Would you stay, suffer and die if migrating were even a long-shot option?

Despite being a charter member of the Democratic Socialists of America, I don’t believe in uncontrolled borders for people, never mind goods and money. Regarding people, the most diplomatic way of putting it is that there is something about migrants that does not bring out the best in humans, most especially among the receiving population. The migration doesn’t have to be across international borders. Just think of the California of The Grapes of Wrath or the less than welcoming streets of northern cities during the Great Migration or the urban “hillbilly” slums that provided refuge for the Appalachian dispossessed. Nor are the newbies necessarily any more saintly; mostly they’re simply at a disadvantage.

Having said that, keep in mind that people are going to do what people want to do or feel they need to do. After a while, setting up a system of rewards and sanctions whose consequence make whatever it is (in this case, immigration) impossible, it becomes an exercise in malice and stupidity: exactly what we have with our current laws regarding immigration and asylum.

I don’t have much optimism that the left, including DSA, will come up with a workable solution to this issue. Calling for the abolition of ICE, for example, is a fine way of throwing rocks through the windows of the Establishment, but anyone governing will end up reinventing that institution. (Which could still be a step forward.) At best, along with the labor movement, I might hope for some mitigation of what big business clearly would love: some system of indentured servitude, something the current system of H-2B visas closely resembles.

If I could speculate on what a workable system might look like: allow people to come to the States under normal tourist or student visas. If they intend to look for work or if they are offered work, charge them (and perhaps their employer) a fee for a taxpayer ID number that would be partially refunded if they choose to leave. It could be paid in installments in lieu of Social Security deductions, for example. The cost for migrants would still be far less than what a smuggler would charge, these days at least. Depending on your level of bigotry, one might propose further punitive details involving criminality much like the last so-called “compromise” regarding immigration did, but I leave these as an exercise for your sick imagination.

Incidentally, don’t assume that U.S. citizens are automatically welcome and accepted elsewhere. It hasn’t become an issue, but various countries (Mexico and Costa Rica for examples) have populations of U.S. citizens resident with dubious documentation: retirees, mostly, but one could easily imagine circumstances where we come to work. I recall that some of the proposed “free trade” agreements in the past had provisions for numbers of foreign workers to come here. There really should be reciprocity in these agreements.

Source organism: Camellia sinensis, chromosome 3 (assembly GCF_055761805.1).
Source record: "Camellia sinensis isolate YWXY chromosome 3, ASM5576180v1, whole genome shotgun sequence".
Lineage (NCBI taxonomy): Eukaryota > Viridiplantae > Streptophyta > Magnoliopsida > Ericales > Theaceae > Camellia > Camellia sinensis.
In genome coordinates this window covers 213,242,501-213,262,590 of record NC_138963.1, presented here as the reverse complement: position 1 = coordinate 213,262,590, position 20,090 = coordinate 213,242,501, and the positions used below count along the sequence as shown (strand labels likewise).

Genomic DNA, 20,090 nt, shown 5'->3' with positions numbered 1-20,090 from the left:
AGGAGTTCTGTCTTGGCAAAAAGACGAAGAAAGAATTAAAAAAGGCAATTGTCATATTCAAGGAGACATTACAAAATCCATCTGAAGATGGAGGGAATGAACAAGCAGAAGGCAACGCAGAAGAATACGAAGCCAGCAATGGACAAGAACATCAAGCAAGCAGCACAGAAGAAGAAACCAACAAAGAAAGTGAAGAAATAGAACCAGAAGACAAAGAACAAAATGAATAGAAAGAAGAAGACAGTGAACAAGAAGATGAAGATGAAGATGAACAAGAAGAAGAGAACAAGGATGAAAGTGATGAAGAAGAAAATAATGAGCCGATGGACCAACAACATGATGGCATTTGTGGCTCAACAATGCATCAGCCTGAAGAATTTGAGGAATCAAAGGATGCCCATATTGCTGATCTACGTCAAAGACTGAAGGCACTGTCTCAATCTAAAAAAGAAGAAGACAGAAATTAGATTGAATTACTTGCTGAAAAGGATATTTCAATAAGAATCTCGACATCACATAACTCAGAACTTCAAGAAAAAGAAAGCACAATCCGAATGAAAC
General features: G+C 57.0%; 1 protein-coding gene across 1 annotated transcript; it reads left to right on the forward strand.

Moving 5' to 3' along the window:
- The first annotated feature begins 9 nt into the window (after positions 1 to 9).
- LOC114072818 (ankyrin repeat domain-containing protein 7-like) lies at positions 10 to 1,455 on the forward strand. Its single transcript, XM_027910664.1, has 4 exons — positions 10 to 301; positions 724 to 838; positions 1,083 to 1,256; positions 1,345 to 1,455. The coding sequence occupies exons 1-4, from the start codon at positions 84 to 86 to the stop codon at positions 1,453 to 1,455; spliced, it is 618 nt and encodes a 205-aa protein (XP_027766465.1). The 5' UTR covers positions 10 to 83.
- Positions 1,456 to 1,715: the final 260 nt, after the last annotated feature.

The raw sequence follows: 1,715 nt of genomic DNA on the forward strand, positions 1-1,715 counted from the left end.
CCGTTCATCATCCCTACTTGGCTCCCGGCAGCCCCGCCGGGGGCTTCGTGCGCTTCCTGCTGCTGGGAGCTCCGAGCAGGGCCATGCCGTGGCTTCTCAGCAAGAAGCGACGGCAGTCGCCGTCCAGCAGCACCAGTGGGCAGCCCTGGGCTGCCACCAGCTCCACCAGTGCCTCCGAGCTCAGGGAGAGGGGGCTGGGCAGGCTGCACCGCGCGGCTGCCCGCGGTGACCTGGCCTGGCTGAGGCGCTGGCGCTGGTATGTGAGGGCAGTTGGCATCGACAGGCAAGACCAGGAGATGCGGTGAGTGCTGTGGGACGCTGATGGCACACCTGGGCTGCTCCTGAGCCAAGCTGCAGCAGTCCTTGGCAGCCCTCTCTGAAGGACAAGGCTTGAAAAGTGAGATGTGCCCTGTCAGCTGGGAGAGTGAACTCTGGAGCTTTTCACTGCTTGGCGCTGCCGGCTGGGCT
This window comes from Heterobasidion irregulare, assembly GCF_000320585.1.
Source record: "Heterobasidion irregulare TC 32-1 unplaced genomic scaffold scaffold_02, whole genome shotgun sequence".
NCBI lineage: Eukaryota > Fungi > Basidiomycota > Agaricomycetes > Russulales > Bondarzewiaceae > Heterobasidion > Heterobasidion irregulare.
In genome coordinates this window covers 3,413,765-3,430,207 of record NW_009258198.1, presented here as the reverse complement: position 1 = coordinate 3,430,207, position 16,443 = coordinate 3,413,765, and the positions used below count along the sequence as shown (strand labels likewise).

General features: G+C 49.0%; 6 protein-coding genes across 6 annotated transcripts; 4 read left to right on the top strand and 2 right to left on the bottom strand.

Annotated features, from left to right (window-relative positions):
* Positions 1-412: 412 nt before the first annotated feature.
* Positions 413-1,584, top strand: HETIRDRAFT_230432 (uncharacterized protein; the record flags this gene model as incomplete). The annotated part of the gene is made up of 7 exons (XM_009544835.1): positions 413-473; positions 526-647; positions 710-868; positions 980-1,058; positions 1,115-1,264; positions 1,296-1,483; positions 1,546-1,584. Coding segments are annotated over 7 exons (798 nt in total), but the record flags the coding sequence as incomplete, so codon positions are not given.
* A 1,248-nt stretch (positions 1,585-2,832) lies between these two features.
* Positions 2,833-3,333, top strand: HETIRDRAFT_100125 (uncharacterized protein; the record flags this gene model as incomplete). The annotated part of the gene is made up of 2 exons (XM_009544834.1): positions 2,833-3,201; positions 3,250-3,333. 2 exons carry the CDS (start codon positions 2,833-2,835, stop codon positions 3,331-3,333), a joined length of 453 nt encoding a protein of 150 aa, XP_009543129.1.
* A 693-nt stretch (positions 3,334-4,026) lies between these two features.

Refugees are a special category of migrant. Keep in mind that some of them will be U.S. citizens: think Louisiana, Puerto Rico and California as current examples. There will be more in the future. It’s time we start dealing with this in a more systematic way, and we may as well include provisions for foreigners as well.

One last word, this about conservatives: One ongoing point of conservative agitation is the charge that Democrats and the left (oddly synonymous among right-wingers) favor open borders because the migrants (Mexican and Central Americans in particular) will therefore end up voting for Democrats. In its more delusional manifestations, said migrants end up voting for Democrats long before they even become citizens.

Conservatives have some reason to worry about this, though realistically it’s mostly because of their own behavior. Such an unwelcoming political brand! But in the past, conservatives were steadfastly in favor of admitting migrants from communist countries: Vietnamese, Russian Jews, Cubans. And those groups did tend to vote Republican once they became citizens. Providing them a new home was the right thing to do even if it was also blatantly hypocritical. For example: the Haitian human rights record was far more sordid than Cuba and the Haitian economy every bit as wretched or worse than Cuba. Upon setting foot in America, Cubans could stay but Haitians go home! Since immigration policy has been so plainly political for conservatives, it’s easy to see why they’d be prone to panic and to assume hostile motivation. Asking conservatives to get over it is probably futile, but…